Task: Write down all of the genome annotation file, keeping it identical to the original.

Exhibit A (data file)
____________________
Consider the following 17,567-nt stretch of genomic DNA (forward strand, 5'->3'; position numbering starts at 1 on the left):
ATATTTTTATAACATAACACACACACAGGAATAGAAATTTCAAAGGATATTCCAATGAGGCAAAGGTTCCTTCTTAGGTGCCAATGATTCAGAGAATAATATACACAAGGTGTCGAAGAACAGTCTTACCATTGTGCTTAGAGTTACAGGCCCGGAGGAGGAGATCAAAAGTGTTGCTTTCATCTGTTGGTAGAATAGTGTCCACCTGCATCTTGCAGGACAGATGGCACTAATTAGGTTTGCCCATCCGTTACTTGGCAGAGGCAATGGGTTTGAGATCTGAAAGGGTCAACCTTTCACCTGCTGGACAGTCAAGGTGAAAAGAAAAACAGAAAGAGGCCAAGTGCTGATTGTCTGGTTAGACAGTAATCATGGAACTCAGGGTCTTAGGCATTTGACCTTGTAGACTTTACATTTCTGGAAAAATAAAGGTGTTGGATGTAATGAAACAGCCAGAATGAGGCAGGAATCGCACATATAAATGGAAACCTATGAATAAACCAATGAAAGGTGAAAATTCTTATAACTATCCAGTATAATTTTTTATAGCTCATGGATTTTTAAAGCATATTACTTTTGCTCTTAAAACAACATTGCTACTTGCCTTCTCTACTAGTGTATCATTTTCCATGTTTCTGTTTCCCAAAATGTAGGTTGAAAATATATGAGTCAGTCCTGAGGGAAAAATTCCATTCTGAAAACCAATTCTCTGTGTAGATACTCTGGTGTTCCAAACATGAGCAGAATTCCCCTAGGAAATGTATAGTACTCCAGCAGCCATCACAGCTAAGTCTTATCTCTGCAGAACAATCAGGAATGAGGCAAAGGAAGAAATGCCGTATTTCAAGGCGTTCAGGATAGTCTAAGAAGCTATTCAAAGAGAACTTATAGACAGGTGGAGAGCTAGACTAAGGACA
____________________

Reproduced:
Consider the following 17,567-nt stretch of genomic DNA (forward strand, 5'->3'; position numbering starts at 1 on the left):
ATATTTTTATAACATAACACACACACAGGAATAGAAATTTCAAAGGATATTCCAATGAGGCAAAGGTTCCTTCTTAGGTGCCAATGATTCAGAGAATAATATACACAAGGTGTCGAAGAACAGTCTTACCATTGTGCTTAGAGTTACAGGCCCGGAGGAGGAGATCAAAAGTGTTGCTTTCATCTGTTGGTAGAATAGTGTCCACCTGCATCTTGCAGGACAGATGGCACTAATTAGGTTTGCCCATCCGTTACTTGGCAGAGGCAATGGGTTTGAGATCTGAAAGGGTCAACCTTTCACCTGCTGGACAGTCAAGGTGAAAAGAAAAACAGAAAGAGGCCAAGTGCTGATTGTCTGGTTAGACAGTAATCATGGAACTCAGGGTCTTAGGCATTTGACCTTGTAGACTTTACATTTCTGGAAAAATAAAGGTGTTGGATGTAATGAAACAGCCAGAATGAGGCAGGAATCGCACATATAAATGGAAACCTATGAATAAACCAATGAAAGGTGAAAATTCTTATAACTATCCAGTATAATTTTTTATAGCTCATGGATTTTTAAAGCATATTACTTTTGCTCTTAAAACAACATTGCTACTTGCCTTCTCTACTAGTGTATCATTTTCCATGTTTCTGTTTCCCAAAATGTAGGTTGAAAATATATGAGTCAGTCCTGAGGGAAAAATTCCATTCTGAAAACCAATTCTCTGTGTAGATACTCTGGTGTTCCAAACATGAGCAGAATTCCCCTAGGAAATGTATAGTACTCCAGCAGCCATCACAGCTAAGTCTTATCTCTGCAGAACAATCAGGAATGAGGCAAAGGAAGAAATGCCGTATTTCAAGGCGTTCAGGATAGTCTAAGAAGCTATTCAAAGAGAACTTATAGACAGGTGGAGAGCTAGACTAAGGACA